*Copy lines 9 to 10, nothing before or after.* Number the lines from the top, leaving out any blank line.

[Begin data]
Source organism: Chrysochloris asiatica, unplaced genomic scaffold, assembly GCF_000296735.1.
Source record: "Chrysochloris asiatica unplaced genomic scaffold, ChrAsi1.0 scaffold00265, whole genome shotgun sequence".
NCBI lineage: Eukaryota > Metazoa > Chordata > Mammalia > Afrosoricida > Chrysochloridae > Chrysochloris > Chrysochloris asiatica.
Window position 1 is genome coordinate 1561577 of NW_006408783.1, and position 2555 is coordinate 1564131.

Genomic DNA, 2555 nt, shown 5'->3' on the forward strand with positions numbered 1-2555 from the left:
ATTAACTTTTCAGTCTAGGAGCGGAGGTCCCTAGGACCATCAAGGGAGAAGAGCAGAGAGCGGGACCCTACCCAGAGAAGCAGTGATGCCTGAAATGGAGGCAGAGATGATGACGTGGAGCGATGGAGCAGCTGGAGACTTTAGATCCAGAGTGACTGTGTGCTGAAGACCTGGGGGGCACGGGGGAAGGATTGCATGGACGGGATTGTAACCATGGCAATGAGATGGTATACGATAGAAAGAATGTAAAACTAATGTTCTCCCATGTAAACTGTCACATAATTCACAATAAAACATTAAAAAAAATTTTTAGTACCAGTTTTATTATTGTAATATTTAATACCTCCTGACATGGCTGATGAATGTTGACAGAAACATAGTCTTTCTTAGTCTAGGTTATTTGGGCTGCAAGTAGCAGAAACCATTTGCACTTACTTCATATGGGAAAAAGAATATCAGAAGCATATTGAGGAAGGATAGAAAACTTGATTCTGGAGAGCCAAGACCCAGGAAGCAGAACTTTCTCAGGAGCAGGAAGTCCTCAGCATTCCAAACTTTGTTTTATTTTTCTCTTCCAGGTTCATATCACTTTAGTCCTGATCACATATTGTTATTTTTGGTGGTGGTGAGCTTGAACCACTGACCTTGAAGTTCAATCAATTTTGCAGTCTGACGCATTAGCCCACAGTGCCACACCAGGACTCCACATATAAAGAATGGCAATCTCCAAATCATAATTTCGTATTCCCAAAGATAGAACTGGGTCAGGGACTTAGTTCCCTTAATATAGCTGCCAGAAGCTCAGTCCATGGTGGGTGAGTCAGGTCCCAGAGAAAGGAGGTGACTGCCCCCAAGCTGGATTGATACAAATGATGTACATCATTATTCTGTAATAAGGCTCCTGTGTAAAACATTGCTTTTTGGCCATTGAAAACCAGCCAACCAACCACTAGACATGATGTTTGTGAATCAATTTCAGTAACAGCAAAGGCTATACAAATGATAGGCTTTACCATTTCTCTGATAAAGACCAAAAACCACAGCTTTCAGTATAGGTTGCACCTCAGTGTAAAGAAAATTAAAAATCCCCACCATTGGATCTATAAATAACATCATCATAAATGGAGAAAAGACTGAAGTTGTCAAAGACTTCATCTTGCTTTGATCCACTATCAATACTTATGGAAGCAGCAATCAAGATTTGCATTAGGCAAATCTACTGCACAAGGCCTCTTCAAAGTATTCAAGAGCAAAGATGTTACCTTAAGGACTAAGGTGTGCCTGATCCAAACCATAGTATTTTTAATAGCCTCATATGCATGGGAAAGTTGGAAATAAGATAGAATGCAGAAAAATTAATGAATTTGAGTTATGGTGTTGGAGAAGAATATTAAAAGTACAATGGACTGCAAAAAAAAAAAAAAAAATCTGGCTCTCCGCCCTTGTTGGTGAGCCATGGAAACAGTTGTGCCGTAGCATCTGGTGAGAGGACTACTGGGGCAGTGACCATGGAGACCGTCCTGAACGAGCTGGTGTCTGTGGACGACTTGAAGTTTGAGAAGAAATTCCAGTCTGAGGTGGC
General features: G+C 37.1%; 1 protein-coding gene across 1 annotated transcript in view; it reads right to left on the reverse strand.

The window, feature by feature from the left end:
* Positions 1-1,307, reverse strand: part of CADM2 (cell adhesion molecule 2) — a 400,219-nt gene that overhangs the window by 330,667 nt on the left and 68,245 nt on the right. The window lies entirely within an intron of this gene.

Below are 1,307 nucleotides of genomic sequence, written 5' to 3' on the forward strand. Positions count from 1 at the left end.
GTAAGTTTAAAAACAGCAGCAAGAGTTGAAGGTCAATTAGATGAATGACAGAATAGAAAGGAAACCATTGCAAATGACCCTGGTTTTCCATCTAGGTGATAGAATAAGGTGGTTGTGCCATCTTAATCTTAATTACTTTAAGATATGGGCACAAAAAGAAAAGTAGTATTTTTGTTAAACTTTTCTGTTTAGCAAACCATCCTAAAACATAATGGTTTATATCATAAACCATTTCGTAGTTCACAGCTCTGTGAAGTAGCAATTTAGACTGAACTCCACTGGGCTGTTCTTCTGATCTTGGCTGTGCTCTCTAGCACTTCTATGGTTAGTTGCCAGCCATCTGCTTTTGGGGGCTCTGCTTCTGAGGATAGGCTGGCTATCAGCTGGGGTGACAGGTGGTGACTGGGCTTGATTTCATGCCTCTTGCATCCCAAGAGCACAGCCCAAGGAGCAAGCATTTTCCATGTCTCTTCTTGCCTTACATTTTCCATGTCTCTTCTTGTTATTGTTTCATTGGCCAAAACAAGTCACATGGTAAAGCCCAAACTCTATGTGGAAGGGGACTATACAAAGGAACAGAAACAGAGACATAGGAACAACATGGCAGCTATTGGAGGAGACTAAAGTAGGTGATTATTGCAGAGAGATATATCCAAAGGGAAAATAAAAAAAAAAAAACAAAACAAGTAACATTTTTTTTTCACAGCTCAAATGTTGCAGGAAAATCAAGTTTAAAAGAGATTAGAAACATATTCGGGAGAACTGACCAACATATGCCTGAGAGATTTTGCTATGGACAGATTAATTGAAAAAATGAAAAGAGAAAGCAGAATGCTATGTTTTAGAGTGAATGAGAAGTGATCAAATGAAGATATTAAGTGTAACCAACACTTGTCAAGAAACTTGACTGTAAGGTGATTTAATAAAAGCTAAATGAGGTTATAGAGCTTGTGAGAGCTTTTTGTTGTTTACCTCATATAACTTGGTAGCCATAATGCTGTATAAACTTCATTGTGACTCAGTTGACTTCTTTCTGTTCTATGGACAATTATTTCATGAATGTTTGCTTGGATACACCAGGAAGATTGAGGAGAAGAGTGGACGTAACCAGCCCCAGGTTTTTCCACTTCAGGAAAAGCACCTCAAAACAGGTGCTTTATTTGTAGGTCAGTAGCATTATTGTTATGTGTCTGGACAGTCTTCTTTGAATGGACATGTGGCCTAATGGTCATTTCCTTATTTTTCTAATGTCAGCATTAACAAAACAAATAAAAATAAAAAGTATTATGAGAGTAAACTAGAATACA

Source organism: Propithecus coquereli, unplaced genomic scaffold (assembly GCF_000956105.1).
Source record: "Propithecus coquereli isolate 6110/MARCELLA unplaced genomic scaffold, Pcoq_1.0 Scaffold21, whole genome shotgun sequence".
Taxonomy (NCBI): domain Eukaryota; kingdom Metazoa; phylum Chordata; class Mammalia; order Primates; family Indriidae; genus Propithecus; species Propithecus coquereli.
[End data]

* Positions 1-1,307, reverse strand: part of CADM2 (cell adhesion molecule 2) — a 400,219-nt gene that overhangs the window by 330,667 nt on the left and 68,245 nt on the right. The window lies entirely within an intron of this gene.

Below are 1,307 nucleotides of genomic sequence, written 5' to 3' on the forward strand. Positions count from 1 at the left end.